Creating employment for youths

SKIM Latihan 1Malaysia (SL1M) recently caught the world’s attention when its secretariat head Norashi­kin Ismail shared the initiative at the United Nations Public Service Forum 2017 in June.

According to her, the SL1M programme has helped more than 120,000 young graduates to get jobs, which helped to reduce the unemployment rate almost immediately.

SL1M was initiated under the Economic Planning Unit in June 2011 to tackle unemployment among young graduates by enhan­cing their confidence level, skills and knowledge in the work sector through specific training.

To date, the project has involved more than 300 local companies which select and train participants themselves. While the companies are encouraged to assist graduates in getting jobs after the training, no job is actually guaranteed.

This is one example of job creation by the Government. In many traditions and religions, a ruler is responsible in governing the nation in this regard, in accordance with a specific code of conduct. This is also stressed in Islam.

In fact, Islam requires that the government shall be inclusive in governing, which means that each person will have equal opportunity to feel safe and to earn a living.

Islam acknowledges the different capabilities and skills that an individual has. No one shall be treated differently just because they are less educated or less fortunate than other­s. In fact, the ruler has to encourage such groups to earn their own living via specific interventions.

In the Malaysian economy, the total unemployment rate since 2011 is considered moderate – between 2.9% and 3.7%. On the other hand, 9.5% out of the total unemployment in 2014 was made up of young workers aged between 18 and 24 years and this figure increased to 10.7% in 2015.

The Bank Negara Malaysia Annual Report 2016 shows that the unemployment rate of tertiary educated youths in Malaysia is higher than those of non-tertiary educated. Such a trend does not only occur in Malaysia, but also in other Asean countries.

One of the reasons for such a trend is that there are fewer jobs offered for high-skilled individuals.

Besides that, Malaysian employers continue to raise concerns about the poor communication and work skills of young graduates.

Employers believe young gra­duates need more practical training before joining the labour sector. This is where SL1M training gives an advantage to fresh graduates who enrol in its courses.

When the Government introduced the SL1M programme, one of the objectives was to train young graduates under the participating companies’ supervision.

In the programme, our tertiary educated youths also have the chance to secure jobs, at most for a year, at a minimum wage of RM1,000, which is on par with the stipulated Malaysian minimum wage rate.

Such a programme will be able to enhance the confidence level of youths upon joining the labour sector. They may also learn how to fit themselves professionally into the sector, as well as how to bear some acceptable risks at work.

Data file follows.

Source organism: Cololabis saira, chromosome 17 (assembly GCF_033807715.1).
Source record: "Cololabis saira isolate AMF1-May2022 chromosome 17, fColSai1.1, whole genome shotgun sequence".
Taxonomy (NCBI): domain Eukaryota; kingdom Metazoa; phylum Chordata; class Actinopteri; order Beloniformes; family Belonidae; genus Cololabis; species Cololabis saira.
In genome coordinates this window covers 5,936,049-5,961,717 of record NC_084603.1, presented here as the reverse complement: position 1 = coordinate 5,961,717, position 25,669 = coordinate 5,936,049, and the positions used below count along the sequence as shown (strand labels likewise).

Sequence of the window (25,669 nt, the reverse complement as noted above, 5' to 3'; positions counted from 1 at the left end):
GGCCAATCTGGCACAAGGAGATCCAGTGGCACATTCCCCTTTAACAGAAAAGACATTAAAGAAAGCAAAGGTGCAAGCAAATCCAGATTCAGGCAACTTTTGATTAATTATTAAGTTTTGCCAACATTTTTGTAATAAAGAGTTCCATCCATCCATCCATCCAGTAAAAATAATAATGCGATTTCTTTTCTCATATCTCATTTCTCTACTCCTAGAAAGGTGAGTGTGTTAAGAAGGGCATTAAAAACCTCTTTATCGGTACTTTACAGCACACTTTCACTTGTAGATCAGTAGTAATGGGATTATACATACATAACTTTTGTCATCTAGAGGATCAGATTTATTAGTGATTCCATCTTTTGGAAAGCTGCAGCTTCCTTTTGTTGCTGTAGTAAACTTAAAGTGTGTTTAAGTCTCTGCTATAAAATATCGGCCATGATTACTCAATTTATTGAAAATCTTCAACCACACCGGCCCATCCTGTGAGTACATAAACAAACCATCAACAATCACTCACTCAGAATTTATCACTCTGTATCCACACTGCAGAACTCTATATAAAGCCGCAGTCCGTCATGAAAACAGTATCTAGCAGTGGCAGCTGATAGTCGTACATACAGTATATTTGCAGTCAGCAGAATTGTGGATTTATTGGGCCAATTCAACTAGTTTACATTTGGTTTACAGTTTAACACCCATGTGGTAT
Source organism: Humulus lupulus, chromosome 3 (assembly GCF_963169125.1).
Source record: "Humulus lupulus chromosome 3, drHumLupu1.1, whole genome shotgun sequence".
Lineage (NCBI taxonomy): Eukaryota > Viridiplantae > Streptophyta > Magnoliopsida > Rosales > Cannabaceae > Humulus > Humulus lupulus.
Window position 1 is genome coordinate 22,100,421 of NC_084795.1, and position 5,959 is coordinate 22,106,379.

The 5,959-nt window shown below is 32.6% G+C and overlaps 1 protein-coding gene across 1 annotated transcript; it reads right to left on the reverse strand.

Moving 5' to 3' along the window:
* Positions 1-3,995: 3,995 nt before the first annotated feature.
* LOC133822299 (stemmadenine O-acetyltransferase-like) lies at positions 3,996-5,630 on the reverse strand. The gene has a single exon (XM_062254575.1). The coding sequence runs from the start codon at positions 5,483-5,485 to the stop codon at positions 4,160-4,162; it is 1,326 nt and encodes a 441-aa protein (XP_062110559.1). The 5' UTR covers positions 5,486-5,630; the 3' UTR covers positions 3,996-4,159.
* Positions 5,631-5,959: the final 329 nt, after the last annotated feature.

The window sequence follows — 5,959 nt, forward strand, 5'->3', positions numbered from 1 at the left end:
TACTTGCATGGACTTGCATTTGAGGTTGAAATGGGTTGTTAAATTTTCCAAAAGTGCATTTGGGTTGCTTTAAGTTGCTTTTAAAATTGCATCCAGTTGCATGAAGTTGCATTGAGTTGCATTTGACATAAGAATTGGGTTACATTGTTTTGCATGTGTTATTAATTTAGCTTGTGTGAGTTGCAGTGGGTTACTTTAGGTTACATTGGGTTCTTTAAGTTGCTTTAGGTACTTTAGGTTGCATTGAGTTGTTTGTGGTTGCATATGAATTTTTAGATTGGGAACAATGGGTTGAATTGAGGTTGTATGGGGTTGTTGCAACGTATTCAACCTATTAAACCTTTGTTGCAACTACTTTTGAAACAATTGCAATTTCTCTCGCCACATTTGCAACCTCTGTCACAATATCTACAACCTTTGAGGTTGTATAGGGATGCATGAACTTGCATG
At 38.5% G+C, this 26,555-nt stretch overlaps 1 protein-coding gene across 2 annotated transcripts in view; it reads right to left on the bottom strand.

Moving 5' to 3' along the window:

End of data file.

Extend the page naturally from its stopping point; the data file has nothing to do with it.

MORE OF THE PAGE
Even though we might address the unemployment rate, at least for fresh graduates, upon their graduation through SL1M, we cannot gua­rantee they will secure jobs after the training.

Our youths need to market themselves, which is an important survival skill to secure any jobs that they want. If they enjoy a monthly allowance of RM1,000 in SL1M, they will find it is hard to earn the same amount or more in the real world without hard work.

This is because in general, Malaysia pays low wages in the labour sector compared to other countries.

The No. 8 Strategy Paper under the 11th Malaysia Plan, for example, shows that in 2014, 77% of 10.3 million wage recipient workers received below RM3,000 per month.

Fifty-five per cent out of the recipients also received income between RM1,000 and RM3,000 per month. This means that out of 10.3 million wage recipient workers, only 33% received more than RM3,000 per month despite the increasing number of young gra­duates every year.

With this reality, should our youngsters rely on working with the corporate sector or create jobs for themselves? Indeed, our youths have the capability to mobilise their skills and talents, especially in the entrepreneurship sector.

Therefore, our responsibility is to give them support in terms of financial aid, opportunities and space, and to ease some procedures which can help them to survive.

Since there are few jobs which are equivalent to the educational attainment offered in the market, and since low-paying jobs remain one of the biggest challenges for youngsters, we believe entrepreneurship is one way to sort out the problem.

Unemployment among young graduates is indeed a challenge since we have to deal with low wages, low skills and low job creation in the market. SL1M may only be a good approach for a short-term period.

In the long term, we also need to focus on more high-skilled job creation, correct the distortion in wages, encourage entrepreneurship, apply new technologies at work, expand the size of the economy and most importantly, continue training workers for the various industries as SL1M is doing now.

  • Nur Syahidah Abdul Jalil is a research officer with Ikim’s Centre for Economics and Social Studies. The views expressed here are entirely the writer’s own.
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